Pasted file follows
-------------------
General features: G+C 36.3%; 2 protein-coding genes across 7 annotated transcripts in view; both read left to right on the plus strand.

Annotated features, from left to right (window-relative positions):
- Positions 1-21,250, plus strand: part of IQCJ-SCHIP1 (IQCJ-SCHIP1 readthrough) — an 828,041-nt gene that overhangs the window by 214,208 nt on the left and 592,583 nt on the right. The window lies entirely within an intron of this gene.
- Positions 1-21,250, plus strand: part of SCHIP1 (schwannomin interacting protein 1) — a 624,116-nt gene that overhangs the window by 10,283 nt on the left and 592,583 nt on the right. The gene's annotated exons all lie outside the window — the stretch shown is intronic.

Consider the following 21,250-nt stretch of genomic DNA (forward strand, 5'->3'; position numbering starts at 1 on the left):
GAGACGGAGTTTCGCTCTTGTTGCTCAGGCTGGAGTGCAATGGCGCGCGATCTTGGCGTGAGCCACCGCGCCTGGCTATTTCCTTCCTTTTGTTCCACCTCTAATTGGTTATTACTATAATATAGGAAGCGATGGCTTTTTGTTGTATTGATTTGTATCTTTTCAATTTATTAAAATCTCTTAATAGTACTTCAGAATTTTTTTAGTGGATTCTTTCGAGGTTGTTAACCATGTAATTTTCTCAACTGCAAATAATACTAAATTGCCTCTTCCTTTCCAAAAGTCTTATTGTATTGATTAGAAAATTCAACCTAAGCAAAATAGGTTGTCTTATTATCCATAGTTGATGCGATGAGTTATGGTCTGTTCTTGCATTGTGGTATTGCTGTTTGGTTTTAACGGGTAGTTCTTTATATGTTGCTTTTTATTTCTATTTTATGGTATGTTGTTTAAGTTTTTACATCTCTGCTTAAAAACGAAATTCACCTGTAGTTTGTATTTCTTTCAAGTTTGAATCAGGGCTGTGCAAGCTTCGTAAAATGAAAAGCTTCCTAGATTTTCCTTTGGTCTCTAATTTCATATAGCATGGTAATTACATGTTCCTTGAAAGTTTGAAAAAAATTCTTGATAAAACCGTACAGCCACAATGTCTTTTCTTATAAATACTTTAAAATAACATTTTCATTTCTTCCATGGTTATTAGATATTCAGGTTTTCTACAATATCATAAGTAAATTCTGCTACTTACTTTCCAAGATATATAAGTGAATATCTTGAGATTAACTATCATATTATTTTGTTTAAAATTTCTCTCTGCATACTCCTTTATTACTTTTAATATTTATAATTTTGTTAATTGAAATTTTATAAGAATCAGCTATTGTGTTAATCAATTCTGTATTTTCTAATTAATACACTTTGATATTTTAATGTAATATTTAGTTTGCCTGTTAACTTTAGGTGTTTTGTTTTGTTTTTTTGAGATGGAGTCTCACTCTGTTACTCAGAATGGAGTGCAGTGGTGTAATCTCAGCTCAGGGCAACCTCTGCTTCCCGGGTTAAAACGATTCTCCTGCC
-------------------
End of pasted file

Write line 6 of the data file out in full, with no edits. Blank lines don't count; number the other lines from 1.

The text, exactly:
GAGACGGAGTTTCGCTCTTGTTGCTCAGGCTGGAGTGCAATGGCGCGCGATCTTGGCGTGAGCCACCGCGCCTGGCTATTTCCTTCCTTTTGTTCCACCTCTAATTGGTTATTACTATAATATAGGAAGCGATGGCTTTTTGTTGTATTGATTTGTATCTTTTCAATTTATTAAAATCTCTTAATAGTACTTCAGAATTTTTTTAGTGGATTCTTTCGAGGTTGTTAACCATGTAATTTTCTCAACTGCAAATAATACTAAATTGCCTCTTCCTTTCCAAAAGTCTTATTGTATTGATTAGAAAATTCAACCTAAGCAAAATAGGTTGTCTTATTATCCATAGTTGATGCGATGAGTTATGGTCTGTTCTTGCATTGTGGTATTGCTGTTTGGTTTTAACGGGTAGTTCTTTATATGTTGCTTTTTATTTCTATTTTATGGTATGTTGTTTAAGTTTTTACATCTCTGCTTAAAAACGAAATTCACCTGTAGTTTGTATTTCTTTCAAGTTTGAATCAGGGCTGTGCAAGCTTCGTAAAATGAAAAGCTTCCTAGATTTTCCTTTGGTCTCTAATTTCATATAGCATGGTAATTACATGTTCCTTGAAAGTTTGAAAAAAATTCTTGATAAAACCGTACAGCCACAATGTCTTTTCTTATAAATACTTTAAAATAACATTTTCATTTCTTCCATGGTTATTAGATATTCAGGTTTTCTACAATATCATAAGTAAATTCTGCTACTTACTTTCCAAGATATATAAGTGAATATCTTGAGATTAACTATCATATTATTTTGTTTAAAATTTCTCTCTGCATACTCCTTTATTACTTTTAATATTTATAATTTTGTTAATTGAAATTTTATAAGAATCAGCTATTGTGTTAATCAATTCTGTATTTTCTAATTAATACACTTTGATATTTTAATGTAATATTTAGTTTGCCTGTTAACTTTAGGTGTTTTGTTTTGTTTTTTTGAGATGGAGTCTCACTCTGTTACTCAGAATGGAGTGCAGTGGTGTAATCTCAGCTCAGGGCAACCTCTGCTTCCCGGGTTAAAACGATTCTCCTGCC